A report on the Foghorn Requiem
When sound escapes the confines of a building, it takes on an unusual caste. At myriad outdoor festivals around the country, we’re in denial about this oddness as we amplify outdoor sound, add reverb and otherwise try to fake the effect of boxing it up in bricks and mortar. But for forty glorious minutes on Saturday 22 June, we heard sound in the open, in the wild – music that played the sky.
I was one of thousands of people who heard about the strangeness afoot on a cliff top in South Shields, England, last weekend. And by Thursday morning, despite a near-empty wallet, I knew I couldn’t resist the call to down tools and journey north to the scene of the Foghorn Requiem. For the foghorn is one of those most evocative of sounds, one that never fails to instil a sense of excited, anxious alertness. I live in Brighton, a seaside town on the south coast of England where we still have a foghorn in operation. When I hear its notes dissipating through the fret that sometimes descends on our city, I’m sure I’m not the only landlubber who pulls the duvet around me just a little more tightly, imagining ‘those in peril on the sea’.
An hour before the Foghorn Requiem was scheduled, the cliffs around Souter Lighthouse were already teeming with curious people. Seekers of all ages were there with picnics, microphones, dogs and pushchairs, sporting pullovers, sun hats and anoraks as they tried to second-guess the British weather. The sky was blue but flecked with steel-grey clouds which created an inky band of sea on the horizon. Hundreds of us had congregated on the cliff edge around the lighthouse but few of entirely knew what would be happening. We’d heard partial descriptions: Brass bands would be playing, accompanying horns from the ships that were amassing on the coastline and the calls of the Souter Foghorn. At 12:30 in the afternoon, the piece began.
Perched on this North Sea cliff just twelves miles east of Newcastle, the Souter Foghorn had been calling out to mariners since 1871. It was fitted with a pair of electrically controlled pneumatic horns in the early 1950s. On foggy days, these blasted a loud, steady bass F out to sea, warning ships to steer clear of the rocks below. When air was pumped from the foghorn’s reservoir tank into the twin horns, they wailed loudly enough to be heard 18 miles away, reaching ships far out at sea and sometimes penetrating the noisy streets of Newcastle. But in 1988, the Souter Foghorn was retired from active service, graduating from maritime sentinel to industrial relic two years later when it was given to the National Trust.
Around the country, pneumatic foghorns are being decommissioned, usurped by GPS and radar which silently and accurately usher ships away from danger. We may be the last people to know the thrill of hearing a pneumatic horn calling out to sea. And this, I understand, was the reason for the Foghorn Requiem, a performance dreamt up by Danish artist Lise Augotena and her British associate Joshua Portway. The duo noted the passing of the foghorn into the history books and wanted to give it a proper send-off. So they worked with composer Orlando Gough on a cliff-top requiem, featuring Souter’s own foghorn which would call across the coastline, as though it was playing one last time.
The Foghorn Requiem was an astounding performance, with many standout moments which I’ve been replaying in my head since Saturday. There was the solo cornet’s elegiac prelude, played from the walkway at the top of the lighthouse. And the eerie, long tone clusters of the brass band which evoked the sound of ships’ horns. Many of the North East’s finest brass players were stationed on the cliff edge, between the foghorn and the sea. We heard musicians from Felling, NASUWT Riverside and Westoe Bands. Just like the foghorn, they played acoustically, with no electrical amplification. On the cliff edge, their sound was fragile, disrupted by the sea breeze and the chattering and applause of the excited, gathered crowd. But it was one that rewarded careful listening. In some exquisite musical passages, we heard what seemed to be a co-ordinated call and response between the brass players and the ships’ horns far out from the coast. Hearing chords that were conjured from multiple vessels at sea was an unforgettable spatial sound experience. So was the mighty foghorn itself – the sounds from its two horns interfered with one another to create a palpable low-frequency beat which varied as you moved your head in its soundfield. But for me, the most sublime passage was in the closing two minutes, when the assembled brass players promenaded, while playing a chord, and lined themselves up along the cliff edge. They turned their backs on the assembled listeners and continued performing, playing out to sea.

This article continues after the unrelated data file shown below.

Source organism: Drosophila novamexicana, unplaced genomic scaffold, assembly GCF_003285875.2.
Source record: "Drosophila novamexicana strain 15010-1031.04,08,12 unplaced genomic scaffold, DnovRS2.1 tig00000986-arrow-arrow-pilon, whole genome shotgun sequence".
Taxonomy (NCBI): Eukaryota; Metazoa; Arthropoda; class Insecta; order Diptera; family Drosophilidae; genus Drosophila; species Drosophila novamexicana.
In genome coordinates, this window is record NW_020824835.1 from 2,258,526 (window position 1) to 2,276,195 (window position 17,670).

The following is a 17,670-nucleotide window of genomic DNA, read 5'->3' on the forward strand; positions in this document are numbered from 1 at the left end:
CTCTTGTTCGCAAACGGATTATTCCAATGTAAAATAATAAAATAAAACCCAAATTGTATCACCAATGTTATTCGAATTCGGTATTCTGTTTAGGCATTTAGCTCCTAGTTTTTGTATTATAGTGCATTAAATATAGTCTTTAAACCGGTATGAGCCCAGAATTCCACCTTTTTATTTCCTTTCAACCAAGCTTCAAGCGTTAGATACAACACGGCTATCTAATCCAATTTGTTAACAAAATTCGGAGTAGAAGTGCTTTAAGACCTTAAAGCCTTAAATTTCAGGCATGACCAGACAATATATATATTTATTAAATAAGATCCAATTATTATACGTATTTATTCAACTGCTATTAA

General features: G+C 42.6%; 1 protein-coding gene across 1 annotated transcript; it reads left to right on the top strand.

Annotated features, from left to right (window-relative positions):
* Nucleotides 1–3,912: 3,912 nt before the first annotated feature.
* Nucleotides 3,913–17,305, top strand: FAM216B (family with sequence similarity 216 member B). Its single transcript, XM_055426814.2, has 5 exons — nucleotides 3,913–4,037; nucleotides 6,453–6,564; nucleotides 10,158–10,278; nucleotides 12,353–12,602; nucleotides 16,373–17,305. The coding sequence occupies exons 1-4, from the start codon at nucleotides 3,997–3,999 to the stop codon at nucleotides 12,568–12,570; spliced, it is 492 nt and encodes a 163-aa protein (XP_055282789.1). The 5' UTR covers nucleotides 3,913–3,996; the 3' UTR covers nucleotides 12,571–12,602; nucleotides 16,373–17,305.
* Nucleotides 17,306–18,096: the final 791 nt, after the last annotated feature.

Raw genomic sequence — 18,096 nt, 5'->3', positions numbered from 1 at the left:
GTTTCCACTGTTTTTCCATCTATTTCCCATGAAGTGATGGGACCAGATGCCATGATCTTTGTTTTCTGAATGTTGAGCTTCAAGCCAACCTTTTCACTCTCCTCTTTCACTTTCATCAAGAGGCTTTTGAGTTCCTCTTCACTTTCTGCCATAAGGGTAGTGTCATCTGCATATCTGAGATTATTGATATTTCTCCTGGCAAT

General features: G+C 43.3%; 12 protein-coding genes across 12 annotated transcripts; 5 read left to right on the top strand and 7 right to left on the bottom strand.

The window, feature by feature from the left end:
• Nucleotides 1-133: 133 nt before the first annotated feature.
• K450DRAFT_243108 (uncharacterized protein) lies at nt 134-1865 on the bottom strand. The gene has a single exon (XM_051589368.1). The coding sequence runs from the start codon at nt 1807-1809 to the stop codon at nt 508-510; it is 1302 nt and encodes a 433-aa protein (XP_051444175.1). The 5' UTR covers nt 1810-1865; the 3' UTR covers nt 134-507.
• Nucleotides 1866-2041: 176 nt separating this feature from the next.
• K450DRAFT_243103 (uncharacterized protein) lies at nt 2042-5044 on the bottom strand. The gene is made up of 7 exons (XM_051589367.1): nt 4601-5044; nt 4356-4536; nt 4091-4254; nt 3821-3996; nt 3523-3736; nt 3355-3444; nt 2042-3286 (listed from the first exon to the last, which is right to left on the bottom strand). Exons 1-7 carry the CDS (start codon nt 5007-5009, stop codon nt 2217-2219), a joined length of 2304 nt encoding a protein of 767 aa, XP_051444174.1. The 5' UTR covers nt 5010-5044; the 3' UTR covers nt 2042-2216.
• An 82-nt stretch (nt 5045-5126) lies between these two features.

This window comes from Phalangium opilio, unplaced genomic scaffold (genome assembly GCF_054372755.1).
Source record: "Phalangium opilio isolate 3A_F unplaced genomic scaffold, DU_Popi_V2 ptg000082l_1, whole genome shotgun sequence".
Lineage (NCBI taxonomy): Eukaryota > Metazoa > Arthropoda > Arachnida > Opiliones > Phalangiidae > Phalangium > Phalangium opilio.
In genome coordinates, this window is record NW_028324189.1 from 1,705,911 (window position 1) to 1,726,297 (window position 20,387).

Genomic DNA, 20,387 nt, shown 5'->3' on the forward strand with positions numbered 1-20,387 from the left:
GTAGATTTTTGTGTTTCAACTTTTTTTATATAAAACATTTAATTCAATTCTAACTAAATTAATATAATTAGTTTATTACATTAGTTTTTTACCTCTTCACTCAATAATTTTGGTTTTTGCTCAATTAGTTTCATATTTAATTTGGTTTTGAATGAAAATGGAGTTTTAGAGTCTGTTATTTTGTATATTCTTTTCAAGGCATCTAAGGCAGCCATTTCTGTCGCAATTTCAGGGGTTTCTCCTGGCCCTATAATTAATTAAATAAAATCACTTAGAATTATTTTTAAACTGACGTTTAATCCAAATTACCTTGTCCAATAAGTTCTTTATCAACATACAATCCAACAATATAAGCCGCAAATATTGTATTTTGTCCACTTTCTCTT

The edge of a cliff is an exotic acoustic environment: three-quarters of a perfect anechoic space. And the effect of notes played over the cliff edge was chilling. The extreme deadness of the acoustic should have suggested vastness – a sense of a room with no boundaries – but it felt curiously weak, humbling. Perhaps this was because we’re unaccustomed to hearing sounds without reflections from walls and ceiling. There was something of the siren about the musicians in this closing ritual. Witnessing it, you could understand why brass instruments were once used to designate the supernatural. The effect sensitised me to the few echoes we could hear, for instance the flutter that seemed to ricochet off the lighthouse cottage behind us. These beautiful seaward closing chords were followed by something unforgettable: the sound of the Souter Foghorn playing one last note, stoked by all three of its air feeders, and holding that note until it had exhausted its reservoir of air. As the reservoir emptied and its air pressure dropped, the note glissandoed downwards, faltered, cracked, then fell silent. This final gesture was animalistic, melancholic, like the last cry of a wounded beast.